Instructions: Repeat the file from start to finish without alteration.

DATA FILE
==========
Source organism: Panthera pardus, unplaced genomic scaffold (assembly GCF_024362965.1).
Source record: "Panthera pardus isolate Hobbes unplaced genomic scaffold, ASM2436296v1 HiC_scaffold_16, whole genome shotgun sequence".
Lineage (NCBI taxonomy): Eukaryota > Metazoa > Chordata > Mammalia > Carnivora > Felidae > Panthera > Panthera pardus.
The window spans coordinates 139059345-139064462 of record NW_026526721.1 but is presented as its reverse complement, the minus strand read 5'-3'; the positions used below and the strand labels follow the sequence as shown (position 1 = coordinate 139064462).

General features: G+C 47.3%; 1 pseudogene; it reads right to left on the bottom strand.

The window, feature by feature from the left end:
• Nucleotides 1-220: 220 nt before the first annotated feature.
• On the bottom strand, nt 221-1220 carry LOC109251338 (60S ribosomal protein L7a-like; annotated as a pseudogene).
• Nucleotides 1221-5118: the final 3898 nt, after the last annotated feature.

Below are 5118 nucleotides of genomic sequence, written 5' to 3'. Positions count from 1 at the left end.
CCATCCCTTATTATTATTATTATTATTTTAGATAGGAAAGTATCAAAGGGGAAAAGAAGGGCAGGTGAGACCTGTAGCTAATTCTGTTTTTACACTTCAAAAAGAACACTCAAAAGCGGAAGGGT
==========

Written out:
Source organism: Panthera pardus, unplaced genomic scaffold (assembly GCF_024362965.1).
Source record: "Panthera pardus isolate Hobbes unplaced genomic scaffold, ASM2436296v1 HiC_scaffold_16, whole genome shotgun sequence".
Lineage (NCBI taxonomy): Eukaryota > Metazoa > Chordata > Mammalia > Carnivora > Felidae > Panthera > Panthera pardus.
The window spans coordinates 139059345-139064462 of record NW_026526721.1 but is presented as its reverse complement, the minus strand read 5'-3'; the positions used below and the strand labels follow the sequence as shown (position 1 = coordinate 139064462).

General features: G+C 47.3%; 1 pseudogene; it reads right to left on the bottom strand.

The window, feature by feature from the left end:
• Nucleotides 1-220: 220 nt before the first annotated feature.
• On the bottom strand, nt 221-1220 carry LOC109251338 (60S ribosomal protein L7a-like; annotated as a pseudogene).
• Nucleotides 1221-5118: the final 3898 nt, after the last annotated feature.

Below are 5118 nucleotides of genomic sequence, written 5' to 3'. Positions count from 1 at the left end.
CCATCCCTTATTATTATTATTATTATTTTAGATAGGAAAGTATCAAAGGGGAAAAGAAGGGCAGGTGAGACCTGTAGCTAATTCTGTTTTTACACTTCAAAAAGAACACTCAAAAGCGGAAGGGT